In Michigan, both parents have a duty to support their child (or children) until the child reaches 18, or perhaps longer (up to age 19 1/2) if the child is still in high school or if the parents agree to extend the time. (Mich. Comp. Laws 552.605(b).) Generally, however, only the noncustodial parent makes payments – usually in the form of income withheld from a paycheck. (Mich. Comp. Laws § 552.604.) The custodial parent remains responsible for child support too, but the law assumes that this parent spends the required amount directly on the child. (Mich. Comp. Laws § 552.451.)
Typically, the basic amount of child support due depends on the parents’ income(s), their parenting time, and the number of children to support. Additionally, parents must also cover the cost of the child’s medical and childcare expenses. (Mich. Comp. Laws § 552.626.)
You can estimate your fair share of support by using Michigan’s Child Support Formula and the schedules found in the Michigan Child Support Formula Supplement, but a court, guided by your child’s best interests, has the final say on how much payments should be.
Michigan’s Friend of the Court Bureau develops the state’s child support formula. Although it may have seemed like a clever idea at the time to name the state agency that administrates child support processes, the "Friend of the Court," this title may actually cause some confusion. When you see forms or instructions referring to a Friend of the Court, which may, for example, bring an action for the support of a child or for modification of a child support order, keep in mind this is just a state agency. If you would like, you can read more about this Friend of the Court on this website.
To use the formula, you need to know both parents’ net income and the parenting time each of you has with the child. Net income is all gross income minus certain adjustments and deductions for alimony received and income taxes, among other payments and premiums paid. Gross income includes your salary, wages, commissions, overtime pay, and bonuses, too. Additionally, it is any royalties, tips, dividends, military specialty pay, and even gambling winnings if they are regular enough.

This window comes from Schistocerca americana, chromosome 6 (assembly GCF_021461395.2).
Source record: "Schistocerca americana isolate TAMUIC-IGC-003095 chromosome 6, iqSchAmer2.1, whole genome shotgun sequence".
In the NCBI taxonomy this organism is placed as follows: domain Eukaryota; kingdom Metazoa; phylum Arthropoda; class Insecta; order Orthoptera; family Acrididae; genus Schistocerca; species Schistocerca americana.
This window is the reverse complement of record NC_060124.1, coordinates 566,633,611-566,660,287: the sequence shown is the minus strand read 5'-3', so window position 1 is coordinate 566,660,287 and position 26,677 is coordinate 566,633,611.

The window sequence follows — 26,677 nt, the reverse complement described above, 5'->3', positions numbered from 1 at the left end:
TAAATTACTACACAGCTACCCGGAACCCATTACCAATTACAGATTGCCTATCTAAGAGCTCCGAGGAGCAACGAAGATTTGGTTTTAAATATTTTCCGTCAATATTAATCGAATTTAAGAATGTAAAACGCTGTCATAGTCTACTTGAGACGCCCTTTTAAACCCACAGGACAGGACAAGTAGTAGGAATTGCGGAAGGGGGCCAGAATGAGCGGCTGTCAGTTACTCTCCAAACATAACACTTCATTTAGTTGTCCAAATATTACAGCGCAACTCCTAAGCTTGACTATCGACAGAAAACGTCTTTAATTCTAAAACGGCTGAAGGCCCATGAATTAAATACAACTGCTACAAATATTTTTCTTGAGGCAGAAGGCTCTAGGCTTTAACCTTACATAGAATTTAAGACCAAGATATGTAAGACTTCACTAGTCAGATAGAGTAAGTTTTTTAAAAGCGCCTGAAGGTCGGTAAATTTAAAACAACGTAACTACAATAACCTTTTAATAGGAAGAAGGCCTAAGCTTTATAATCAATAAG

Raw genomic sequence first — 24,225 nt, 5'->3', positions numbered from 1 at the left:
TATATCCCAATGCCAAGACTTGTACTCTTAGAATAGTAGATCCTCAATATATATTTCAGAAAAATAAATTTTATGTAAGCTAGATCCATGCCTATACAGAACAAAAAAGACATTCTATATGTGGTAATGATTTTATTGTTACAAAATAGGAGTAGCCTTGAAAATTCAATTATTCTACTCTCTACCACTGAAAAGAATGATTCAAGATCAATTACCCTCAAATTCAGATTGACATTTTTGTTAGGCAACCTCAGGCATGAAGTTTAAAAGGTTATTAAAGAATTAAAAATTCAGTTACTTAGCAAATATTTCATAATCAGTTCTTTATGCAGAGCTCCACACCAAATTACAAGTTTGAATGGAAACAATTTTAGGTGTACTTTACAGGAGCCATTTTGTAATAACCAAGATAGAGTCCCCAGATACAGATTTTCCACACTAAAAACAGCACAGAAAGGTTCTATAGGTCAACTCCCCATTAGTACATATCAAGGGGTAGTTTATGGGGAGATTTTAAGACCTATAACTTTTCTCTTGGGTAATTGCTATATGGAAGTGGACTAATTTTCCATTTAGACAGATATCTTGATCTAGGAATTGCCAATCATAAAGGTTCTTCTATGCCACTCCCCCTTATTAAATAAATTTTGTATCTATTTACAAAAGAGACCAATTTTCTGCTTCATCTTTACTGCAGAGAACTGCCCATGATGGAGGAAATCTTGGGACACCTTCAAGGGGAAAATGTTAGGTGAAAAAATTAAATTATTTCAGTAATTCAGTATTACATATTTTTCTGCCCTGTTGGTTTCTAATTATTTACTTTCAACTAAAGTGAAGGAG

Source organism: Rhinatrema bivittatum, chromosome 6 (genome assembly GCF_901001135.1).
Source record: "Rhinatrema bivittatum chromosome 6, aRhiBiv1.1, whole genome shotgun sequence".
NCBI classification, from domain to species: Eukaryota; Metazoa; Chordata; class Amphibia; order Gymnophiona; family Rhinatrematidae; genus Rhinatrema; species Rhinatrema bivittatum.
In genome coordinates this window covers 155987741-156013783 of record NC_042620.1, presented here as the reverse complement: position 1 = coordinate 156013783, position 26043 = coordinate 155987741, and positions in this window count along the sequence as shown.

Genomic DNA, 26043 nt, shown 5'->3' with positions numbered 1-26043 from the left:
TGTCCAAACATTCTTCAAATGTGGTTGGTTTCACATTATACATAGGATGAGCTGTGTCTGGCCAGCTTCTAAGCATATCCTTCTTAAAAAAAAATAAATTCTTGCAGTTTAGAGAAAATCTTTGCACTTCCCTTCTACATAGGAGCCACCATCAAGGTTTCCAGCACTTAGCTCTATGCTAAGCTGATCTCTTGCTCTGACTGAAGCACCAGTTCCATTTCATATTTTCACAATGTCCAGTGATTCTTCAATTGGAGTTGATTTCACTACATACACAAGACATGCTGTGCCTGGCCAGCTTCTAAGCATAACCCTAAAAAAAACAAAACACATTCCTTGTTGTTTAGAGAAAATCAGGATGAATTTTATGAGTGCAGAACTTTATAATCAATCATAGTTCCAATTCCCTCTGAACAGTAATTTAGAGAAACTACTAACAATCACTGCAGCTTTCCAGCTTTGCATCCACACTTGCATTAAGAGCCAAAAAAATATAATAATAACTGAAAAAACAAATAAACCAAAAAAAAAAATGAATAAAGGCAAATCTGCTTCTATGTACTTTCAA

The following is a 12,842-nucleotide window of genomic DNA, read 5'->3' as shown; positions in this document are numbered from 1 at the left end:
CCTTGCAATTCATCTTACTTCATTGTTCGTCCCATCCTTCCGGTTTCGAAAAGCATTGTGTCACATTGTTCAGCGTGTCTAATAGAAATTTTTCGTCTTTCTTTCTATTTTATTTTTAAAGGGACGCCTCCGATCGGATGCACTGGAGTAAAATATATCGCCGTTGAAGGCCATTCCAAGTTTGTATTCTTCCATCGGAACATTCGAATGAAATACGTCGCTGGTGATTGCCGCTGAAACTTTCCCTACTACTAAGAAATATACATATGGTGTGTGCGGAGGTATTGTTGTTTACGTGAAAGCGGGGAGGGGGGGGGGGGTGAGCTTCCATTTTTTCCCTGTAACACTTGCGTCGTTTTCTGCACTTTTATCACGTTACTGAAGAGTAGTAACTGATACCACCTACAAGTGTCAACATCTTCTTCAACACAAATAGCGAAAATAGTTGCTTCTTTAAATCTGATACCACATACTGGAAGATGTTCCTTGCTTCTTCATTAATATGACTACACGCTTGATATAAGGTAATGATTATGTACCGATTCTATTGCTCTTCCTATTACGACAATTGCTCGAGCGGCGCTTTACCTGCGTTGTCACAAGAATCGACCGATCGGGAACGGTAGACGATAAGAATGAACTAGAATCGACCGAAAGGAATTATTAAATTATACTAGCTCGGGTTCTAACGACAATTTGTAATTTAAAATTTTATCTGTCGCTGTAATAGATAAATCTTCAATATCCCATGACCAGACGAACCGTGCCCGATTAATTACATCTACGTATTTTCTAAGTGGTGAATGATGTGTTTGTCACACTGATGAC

Although you can exclude some benefits, like means-tested assistance or a one-time gift or inheritance, for example, chances are you still have income even if you are unemployed. For child support purposes, you must include workers’ compensation, unemployment, or disability benefits. Also, a court or state agency could impute potential income—meaning, assign an amount—to a parent who voluntarily works less or not at all, unless that parent has a good reason for not working.
To help you account for what to include and what you can deduct, and for the equations you need to calculate a basic support obligation, read the Michigan Child Support Formula Manual under section 3.
While the parents’ income sets a baseline for the amount of support for the child, the formula divides support between the parents differently depending on parenting time. The assumption is the more time a parent spends with the child, the higher that parent’s costs will be. Where there are multiple children split between households, however, the costs may be offset to balance out any difference. You can read more about how this works and see the actual equation used in the Michigan Child Support Formula Manual under section 3.03.
Even though a judge must presume that the support calculated by the formula is appropriate for your child, sometimes a standardized result can be unfair. Where the parents can agree to a different amount of support, then they may not have to pay the amount given by the formula if a judge determines that their agreement is in the child’s best interest.
Even without an agreement between the parents, you can still ask the judge to adjust the amount of support before a final order is in place. To determine a more just amount of support, the judge will consider the following factors:
Once a child support order is in place, you can still ask a judge (by filing a motion to modify) to change it. If it has been less than 36 months since the current order was issued, a judge may modify it only upon finding a substantial change in a parent’s circumstances. Some examples of this are when a parent becomes sick or injured and can’t work, or if a parent is called to active military duty, which impacts income. Also, a judge can change a current order to include health care coverage.
Otherwise, the Friend of the Court can review your child support order every 36 months to ensure payments meet the child’s needs. Under some circumstances, like where custody has changed, the Friend could initiate a review sooner. Still, this state agency does not have the authority to modify a child support order. Only a court can do that. For this reason, the Friend of the Court must file a motion with the court, just as a parent would have to do, to modify the amount of child support.
You can read more about the review process modifying child support orders here and within the Michigan Child Support Formula Manual Supplement, under section 3.01.
In addition to the links above, you can find other helpful tools on Michigan’s Friend of the Court Bureau website.
If you would like to read the law on child support, see Chapter 552 of the Michigan Compiled Laws.